Adding filters in Tableau helps you make your Tableau dashboards more useful. Filters allow you to display subsections of your data set in your dashboard.
One way to add a filter is to use one worksheet that you have in the dashboard as a filter for the other worksheets. To do this, select the filter icon in the menu that appears to the right of the worksheet when you have that worksheet selected.
Another way is to go to the drop down menu to the right of the worksheet, hover over “Filters”, which then brings up a drop down menu in which you can select which of the variables in the worksheet you want to use to filter by.
The video below shows how to do both of these methods for adding filters in less than 3 minutes.
As shown in the above video, adding filters to your Tableau dashboards can make your dashboards more useful and easier to display a selected subsection of your data set.
Planning out the details of how your organization will conduct a survey helps to make sure that conducting the survey is a good use of the organization’s time and resources and the results provide insight for answering the research question that was the reason for conducting the survey.
The video below briefly discusses 5 important factors to consider when planning a survey.
As briefly discussed in the above video, 5 important things to consider are:
Clearly defining what the research objectives are. Narrowing it down and getting specific about what it is that you want or need to know is important before conducting a survey.
Verifying that conducting a survey is the best way to go about answering your research objectives. Once your research objectives are clearly defined you can decide if a survey and not another method, such as a focus group, an in-depth interview, a secondary data analysis, etc. is the best method to use.
Deciding on or clarifying who is your target sample. Is there a certain demographic who’s opinion you want on this topic? For example, are you doing this survey as part of a community health assessment where you want a sample that’s representative of the population of the community or is it more narrow, such as if you’re conducting a customer satisfaction survey so you would want a sample of your customers to survey. Or do you only want a specific segment of those customers, such as those who purchased a particular product?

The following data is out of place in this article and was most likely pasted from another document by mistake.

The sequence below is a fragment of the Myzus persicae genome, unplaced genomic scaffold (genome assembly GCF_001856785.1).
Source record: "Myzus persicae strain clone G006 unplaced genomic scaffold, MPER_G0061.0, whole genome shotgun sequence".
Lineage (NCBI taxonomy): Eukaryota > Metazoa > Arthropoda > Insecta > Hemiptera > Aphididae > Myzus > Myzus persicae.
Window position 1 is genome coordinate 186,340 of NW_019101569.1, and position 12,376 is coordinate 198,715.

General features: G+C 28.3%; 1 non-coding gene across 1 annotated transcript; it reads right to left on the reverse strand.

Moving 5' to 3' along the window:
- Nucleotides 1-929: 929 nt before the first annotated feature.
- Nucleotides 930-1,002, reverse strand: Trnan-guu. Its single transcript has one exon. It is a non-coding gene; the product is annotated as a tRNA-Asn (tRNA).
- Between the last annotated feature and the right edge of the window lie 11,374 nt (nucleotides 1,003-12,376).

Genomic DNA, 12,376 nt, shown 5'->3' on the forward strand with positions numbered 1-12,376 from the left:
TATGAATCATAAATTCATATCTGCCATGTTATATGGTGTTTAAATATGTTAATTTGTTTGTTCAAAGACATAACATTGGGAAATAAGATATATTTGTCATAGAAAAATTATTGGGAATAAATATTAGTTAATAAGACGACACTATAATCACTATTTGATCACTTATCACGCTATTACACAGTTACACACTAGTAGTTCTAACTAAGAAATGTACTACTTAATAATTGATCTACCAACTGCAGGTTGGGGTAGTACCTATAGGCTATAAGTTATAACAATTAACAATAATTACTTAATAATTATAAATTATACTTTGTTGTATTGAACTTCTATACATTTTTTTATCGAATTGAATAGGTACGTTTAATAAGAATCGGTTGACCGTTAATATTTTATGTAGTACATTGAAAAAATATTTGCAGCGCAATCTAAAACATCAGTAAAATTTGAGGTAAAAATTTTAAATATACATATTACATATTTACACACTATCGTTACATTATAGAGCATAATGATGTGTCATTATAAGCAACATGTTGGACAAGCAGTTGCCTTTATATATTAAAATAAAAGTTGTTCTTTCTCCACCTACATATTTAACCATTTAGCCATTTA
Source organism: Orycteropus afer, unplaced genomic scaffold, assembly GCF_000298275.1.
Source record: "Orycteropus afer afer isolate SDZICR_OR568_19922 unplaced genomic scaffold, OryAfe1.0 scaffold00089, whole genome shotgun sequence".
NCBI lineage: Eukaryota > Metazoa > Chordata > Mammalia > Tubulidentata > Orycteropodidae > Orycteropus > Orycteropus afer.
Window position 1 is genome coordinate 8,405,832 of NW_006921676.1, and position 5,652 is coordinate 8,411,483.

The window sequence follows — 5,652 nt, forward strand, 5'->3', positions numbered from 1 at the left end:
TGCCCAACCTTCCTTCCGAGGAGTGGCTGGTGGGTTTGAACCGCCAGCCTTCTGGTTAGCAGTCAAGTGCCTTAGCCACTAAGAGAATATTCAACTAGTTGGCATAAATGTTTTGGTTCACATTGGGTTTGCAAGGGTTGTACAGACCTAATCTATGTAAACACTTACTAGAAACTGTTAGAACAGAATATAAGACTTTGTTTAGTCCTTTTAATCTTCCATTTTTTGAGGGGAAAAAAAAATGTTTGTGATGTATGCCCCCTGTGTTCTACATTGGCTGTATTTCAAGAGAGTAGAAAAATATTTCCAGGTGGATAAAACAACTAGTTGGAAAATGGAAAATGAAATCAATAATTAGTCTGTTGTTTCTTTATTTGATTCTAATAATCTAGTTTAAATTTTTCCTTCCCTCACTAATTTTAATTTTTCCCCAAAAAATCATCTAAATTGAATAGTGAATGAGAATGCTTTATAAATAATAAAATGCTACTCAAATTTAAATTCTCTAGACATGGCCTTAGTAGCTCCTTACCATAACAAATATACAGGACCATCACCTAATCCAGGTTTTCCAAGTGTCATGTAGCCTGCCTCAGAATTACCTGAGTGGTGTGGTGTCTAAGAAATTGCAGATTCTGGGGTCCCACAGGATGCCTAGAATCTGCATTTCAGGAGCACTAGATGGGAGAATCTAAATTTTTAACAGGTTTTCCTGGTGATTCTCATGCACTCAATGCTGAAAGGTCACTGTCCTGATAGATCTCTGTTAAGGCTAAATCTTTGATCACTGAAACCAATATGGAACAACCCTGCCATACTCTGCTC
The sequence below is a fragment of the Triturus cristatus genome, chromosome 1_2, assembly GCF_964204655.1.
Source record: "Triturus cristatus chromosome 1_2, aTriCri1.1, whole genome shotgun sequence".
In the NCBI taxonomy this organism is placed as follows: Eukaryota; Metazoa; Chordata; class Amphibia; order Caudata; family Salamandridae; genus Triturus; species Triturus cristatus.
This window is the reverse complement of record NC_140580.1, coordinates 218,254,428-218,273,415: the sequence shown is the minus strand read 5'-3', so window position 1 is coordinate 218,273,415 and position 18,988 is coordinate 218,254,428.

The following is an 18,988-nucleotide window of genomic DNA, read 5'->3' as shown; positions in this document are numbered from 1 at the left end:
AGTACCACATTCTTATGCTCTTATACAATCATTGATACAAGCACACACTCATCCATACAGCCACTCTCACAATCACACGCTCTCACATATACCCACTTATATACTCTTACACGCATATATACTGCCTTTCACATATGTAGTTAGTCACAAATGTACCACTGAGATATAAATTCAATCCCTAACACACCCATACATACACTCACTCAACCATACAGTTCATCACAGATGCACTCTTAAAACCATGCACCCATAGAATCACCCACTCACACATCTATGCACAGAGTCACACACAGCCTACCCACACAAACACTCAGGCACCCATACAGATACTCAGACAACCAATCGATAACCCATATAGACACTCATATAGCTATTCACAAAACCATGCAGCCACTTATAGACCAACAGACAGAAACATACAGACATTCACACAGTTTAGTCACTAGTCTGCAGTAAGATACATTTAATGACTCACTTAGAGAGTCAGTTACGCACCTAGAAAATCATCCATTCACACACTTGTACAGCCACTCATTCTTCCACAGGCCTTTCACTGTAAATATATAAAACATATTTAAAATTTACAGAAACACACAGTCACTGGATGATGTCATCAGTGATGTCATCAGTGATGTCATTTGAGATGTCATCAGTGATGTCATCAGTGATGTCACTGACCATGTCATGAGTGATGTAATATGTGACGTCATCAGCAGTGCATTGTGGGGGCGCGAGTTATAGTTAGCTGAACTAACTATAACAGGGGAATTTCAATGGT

Deciding on your desired sample size taking into account factors such as the response rate you would expect to get, statistics such as the sample size you would need if you want a 95% Confidence Interval, or a 90% Confidence Interval, and other related factors.
Determining how you will conduct the survey based on the best way to reach your target sample to get them to complete the survey, the sample size you want, your organization’s budget and resources for conducting this survey, and other related factors.
Having a well planned out survey will ensure that your organization’s time and resources used to conduct the survey will be put to good use and that the survey results will provide valuable insight into what it is you were trying to find out through using a survey as a research method.
A few resources to get more information on planning a survey are:
Having good, accurate, and useful checklists for re-opening during the COVID-19 pandemic, or after any infectious disease outbreak that required closing or changing your organizations operations, makes it easier to communicate with everyone involved in your organization’s re-opening.
Note that it is important to use your own critical thinking skills to assess whether the source of the re-opening checklist or information about re-opening is a good, reliable source for this kind of information.
It is also important to use your critical thinking skills to assess whether the re-opening checklist or information about re-opening complies with state and local laws, ordinances in relation to re-opening in the localities in which your organization operates and for the type of industry that your organization works in.
For more about what critical thinking is or ways that you can help others improve their critical thinking skills, see our article on this topic.
The video below, part of RILLIAN’s 3 Minute Tuesday videos, mentions 3 good places to look for re-opening checklists or information on re-opening.
As mentioned in the above video, the first good source for kind information to develop a re-opening checklist is the Centers for Disease Control and Prevention (CDC) for those in the U.S. or a similar governmental health authority in your country for those outside the U.S.
The CDC has a website to provide essential information in relation to the COVID-19 pandemic, including information on re-opening for many different types of organizations.
A second good source for re-opening checklists and information are the state and local health departments or boards of health for the locality or localities in which your organization operates. Some localities may call them health departments some may call them boards of health or other similar names. These sources provide information specific to your state or locality.